The 5 most important House races to watch in election 2016


Democrats hope to eat into Republicans' 30-seat House majority on Election Day, making Congress more evenly divided along partisan lines.

In order to do that, they're hoping not only to oust a number of Republicans who won House contests in otherwise Democratic-leaning districts in 2014's GOP wave, but also to win seats in suburban areas replete with moderate Republicans who find Donald Trump an untenable presidential nominee.

Erasing their 30-seat deficit is all but impossible for House Democrats, but they could pick up anywhere from five to 20 seats, according to non-partisan political analysts.

If they are going to reach the higher end of that range, these five seats are the kind Democrats must win.

Florida's 26th District: Carlos Curbelo vs. Joe Garcia

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Located on the southern tip of the Sunshine State, voters in this district are majority Hispanic, and President Barack Obama won the district with 53% of the vote in the 2012 presidential election, according to the Cook Political Report's Partisan Voter Index — which breaks down how congressional districts voted at the presidential level.

This seat's Democratic lean and heavily Hispanic makeup makes it ripe for a win for Democrats, who are looking to oust freshman Rep. Carlos Curbelo, a Hispanic Republican who won the seat in the 2014 Republican House wave.

Curbelo is facing the same opponent he ousted two years ago, Democratic Rep. Joe Garcia, who lost his seat in part thanks to his own scandals and flaws as a candidate.

If Democrats can't pick up a seat like this one, however, Nov. 8 could be a long night for the party.

The race is currently rated a toss-up by the Roll Call, a Capitol Hill news outlet.

Iowa's 1st District: Rod Blum vs. Monica Vernon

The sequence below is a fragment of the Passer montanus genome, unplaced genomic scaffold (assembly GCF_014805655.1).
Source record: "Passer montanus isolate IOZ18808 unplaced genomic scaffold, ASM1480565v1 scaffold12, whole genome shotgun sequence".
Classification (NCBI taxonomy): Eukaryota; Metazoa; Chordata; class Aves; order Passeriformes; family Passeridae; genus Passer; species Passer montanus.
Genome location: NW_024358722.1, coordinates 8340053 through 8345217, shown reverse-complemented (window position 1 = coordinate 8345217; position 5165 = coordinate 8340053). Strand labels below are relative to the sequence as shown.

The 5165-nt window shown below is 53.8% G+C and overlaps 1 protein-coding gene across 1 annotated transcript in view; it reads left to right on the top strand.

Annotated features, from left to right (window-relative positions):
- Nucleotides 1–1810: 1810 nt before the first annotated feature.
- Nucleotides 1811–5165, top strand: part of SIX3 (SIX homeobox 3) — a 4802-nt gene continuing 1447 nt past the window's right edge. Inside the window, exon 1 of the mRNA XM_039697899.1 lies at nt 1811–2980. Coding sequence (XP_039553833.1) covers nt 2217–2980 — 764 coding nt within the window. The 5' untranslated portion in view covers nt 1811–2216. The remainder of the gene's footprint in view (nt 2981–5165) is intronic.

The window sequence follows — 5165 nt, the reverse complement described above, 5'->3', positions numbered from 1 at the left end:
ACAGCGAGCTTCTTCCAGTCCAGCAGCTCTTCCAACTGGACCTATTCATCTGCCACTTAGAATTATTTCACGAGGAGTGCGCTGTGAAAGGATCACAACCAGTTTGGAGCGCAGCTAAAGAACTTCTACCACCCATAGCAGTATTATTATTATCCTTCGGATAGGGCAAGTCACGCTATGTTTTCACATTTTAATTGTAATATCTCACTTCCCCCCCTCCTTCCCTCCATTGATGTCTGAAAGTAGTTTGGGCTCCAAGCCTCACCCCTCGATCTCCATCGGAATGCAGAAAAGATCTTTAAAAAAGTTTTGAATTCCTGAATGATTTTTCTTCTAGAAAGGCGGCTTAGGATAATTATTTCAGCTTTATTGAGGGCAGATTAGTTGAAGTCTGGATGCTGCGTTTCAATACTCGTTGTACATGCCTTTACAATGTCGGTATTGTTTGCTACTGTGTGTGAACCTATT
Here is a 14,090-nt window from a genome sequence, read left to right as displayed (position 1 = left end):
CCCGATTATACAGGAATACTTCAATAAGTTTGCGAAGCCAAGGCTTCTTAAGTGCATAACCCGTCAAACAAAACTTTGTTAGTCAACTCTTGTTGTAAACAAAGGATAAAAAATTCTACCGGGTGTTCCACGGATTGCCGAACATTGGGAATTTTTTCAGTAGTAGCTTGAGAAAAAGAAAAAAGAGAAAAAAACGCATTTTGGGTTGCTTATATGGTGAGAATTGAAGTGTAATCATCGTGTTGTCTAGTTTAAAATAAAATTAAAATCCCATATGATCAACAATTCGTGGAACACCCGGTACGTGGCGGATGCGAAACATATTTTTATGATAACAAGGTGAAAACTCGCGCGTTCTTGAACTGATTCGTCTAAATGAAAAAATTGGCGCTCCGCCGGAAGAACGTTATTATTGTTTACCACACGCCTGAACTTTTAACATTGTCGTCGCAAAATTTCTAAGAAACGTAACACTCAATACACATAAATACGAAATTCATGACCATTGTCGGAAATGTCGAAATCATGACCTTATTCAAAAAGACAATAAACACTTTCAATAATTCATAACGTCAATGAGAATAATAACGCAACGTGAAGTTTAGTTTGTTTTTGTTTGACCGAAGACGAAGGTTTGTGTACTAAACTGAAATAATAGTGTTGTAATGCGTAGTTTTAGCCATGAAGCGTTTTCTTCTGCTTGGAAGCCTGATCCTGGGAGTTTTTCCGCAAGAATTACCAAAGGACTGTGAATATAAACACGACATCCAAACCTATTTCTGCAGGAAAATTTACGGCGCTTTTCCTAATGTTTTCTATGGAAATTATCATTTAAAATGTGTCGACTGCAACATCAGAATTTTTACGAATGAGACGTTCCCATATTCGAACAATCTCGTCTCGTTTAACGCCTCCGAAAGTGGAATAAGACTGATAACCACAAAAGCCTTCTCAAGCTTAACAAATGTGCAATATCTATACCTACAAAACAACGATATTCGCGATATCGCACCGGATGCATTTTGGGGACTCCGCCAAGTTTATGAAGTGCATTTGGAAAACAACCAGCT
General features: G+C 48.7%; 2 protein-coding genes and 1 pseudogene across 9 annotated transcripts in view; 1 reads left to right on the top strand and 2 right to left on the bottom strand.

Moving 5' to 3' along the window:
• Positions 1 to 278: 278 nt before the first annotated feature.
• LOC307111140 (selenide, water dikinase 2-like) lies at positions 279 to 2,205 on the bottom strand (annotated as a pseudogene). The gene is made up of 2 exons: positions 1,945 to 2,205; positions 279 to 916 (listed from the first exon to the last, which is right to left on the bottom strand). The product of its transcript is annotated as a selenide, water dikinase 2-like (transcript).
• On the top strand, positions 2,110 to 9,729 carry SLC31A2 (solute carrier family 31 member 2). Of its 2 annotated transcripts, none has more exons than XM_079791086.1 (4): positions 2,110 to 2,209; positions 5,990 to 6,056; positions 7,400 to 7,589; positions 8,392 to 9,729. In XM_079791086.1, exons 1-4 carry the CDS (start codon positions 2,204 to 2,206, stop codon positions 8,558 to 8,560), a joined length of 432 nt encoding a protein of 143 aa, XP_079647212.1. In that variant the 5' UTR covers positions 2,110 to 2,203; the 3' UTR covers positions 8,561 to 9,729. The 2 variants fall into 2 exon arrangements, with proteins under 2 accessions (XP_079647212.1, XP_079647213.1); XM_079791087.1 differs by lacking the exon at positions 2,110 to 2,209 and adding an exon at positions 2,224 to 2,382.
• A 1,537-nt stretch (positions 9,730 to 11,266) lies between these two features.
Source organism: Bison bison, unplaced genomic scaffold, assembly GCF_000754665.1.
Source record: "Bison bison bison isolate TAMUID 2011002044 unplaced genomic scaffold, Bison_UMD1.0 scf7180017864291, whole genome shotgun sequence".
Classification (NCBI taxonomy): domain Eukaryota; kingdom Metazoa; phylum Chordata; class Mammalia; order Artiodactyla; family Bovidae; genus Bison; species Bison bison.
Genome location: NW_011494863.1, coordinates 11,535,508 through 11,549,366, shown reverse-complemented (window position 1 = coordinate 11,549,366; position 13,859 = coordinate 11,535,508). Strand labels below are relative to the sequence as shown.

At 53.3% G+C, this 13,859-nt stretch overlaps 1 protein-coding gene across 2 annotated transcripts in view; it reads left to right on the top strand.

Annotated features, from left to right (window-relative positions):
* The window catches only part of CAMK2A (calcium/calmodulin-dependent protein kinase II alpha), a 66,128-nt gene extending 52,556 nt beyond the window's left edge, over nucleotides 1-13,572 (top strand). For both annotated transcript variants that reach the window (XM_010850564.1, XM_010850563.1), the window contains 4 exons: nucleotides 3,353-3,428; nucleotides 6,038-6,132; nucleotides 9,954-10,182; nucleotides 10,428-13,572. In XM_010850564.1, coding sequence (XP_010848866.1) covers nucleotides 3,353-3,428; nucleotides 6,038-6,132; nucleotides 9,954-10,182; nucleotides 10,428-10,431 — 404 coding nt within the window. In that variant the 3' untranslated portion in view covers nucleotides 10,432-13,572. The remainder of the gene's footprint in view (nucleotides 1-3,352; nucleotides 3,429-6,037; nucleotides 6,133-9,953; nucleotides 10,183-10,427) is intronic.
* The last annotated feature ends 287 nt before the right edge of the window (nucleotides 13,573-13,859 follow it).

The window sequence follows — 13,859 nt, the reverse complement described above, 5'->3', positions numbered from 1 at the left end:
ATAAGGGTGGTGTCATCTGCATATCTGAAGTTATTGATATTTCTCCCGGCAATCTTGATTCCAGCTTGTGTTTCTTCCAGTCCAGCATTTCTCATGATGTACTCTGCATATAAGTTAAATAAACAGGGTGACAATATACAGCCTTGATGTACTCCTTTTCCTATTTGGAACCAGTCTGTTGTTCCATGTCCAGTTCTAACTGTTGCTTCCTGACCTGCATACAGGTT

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This northeast Iowa seat has the dubious distinction of being one of the most Democratic-leaning House districts held by a Republican.

In 2014, Republican Rod Blum won the seat, despite the fact that voters here chose Obama by a 14-point margin over Mitt Romney in 2012.

When the election cycle began, this seat looked like one of the most likely to flip back to Democrats, given its strong Democratic lean.

But Donald Trump's strength in Iowa has kept Blum afloat in his battle against Democrat Monica Vernon.

Notably, a super PAC backing Hillary Clinton waded into the race with ads last week, a sign that Blum is still kicking with less than a week to go before Election Day.

Roll Call rates the race a toss-up.

Pennsylvania's 8th District: Brian Fitzpatrick vs. Steve Santarsiero

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This suburban Philadelphia House seat is currently held by retiring Republican Rep. Michael Fitzpatrick, who is leaving the House after completing a self-imposed term limit.

Fitzpatrick's brother, Brian Fitzpatrick, is now the Republican nominee looking to keep the seat in Republican control.

While Romney narrowly carried the seat in 2012, it's filled with the kind of moderate Republicans and suburban women that have been rejecting Trump's candidacy, providing Democrat Steve Santarsiero an opening to win.

If there's a Democratic wave forming, it's this seat that would be one of the most vulnerable for Republicans.

The race is rated a toss-up by Roll Call.

Nebraska's 2nd District: Brad Ashford vs. Don Bacon

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This Omaha-based House seat is one of the few seats Democrats are defending in 2016.

Rep. Brad Ashford was one of just two Democrats to pick-off a Republican in the 2014 wave, defeating a gaffe-prone and unpopular Republican lawmaker in this swing-seat. He now faces Republican Don Bacon.

Romney won here in 2012 with 53% of the vote.

But Obama carried the seat in 2008. And Democrats are contesting the seat at the presidential level in 2016, as Nebraska is one of just two states that awards its Electoral College votes to the victor of its individual House districts.

Roll Call says the district currently tilts Democratic.

New Jersey's 5th District: Scott Garrett vs. Josh Gottheimer

Manuel Balce Ceneta/AP

Despite its slight GOP lean, this northern New Jersey House seat has never really been competitive for Democrats.

But in 2016, longtime Rep. Scott Garrett's conservative orthodoxy may finally do him in.

Garrett has always been one of the House's more conservative members.

But a stunt he pulled in 2015 — in which he refused to donate campaign cash to his fellow House Republicans because they supported LGBTQ candidates — may have been a step too far for voters here.

The district is located in the New York City suburbs, and is filled with moderate voters who are liberal on social issues.

Garrett faces a strong Democratic challenger in Josh Gottheimer, a former speechwriter for President Bill Clinton. Recent polls showed Gottheimer with a slim lead.

Roll Call rates the race a toss-up.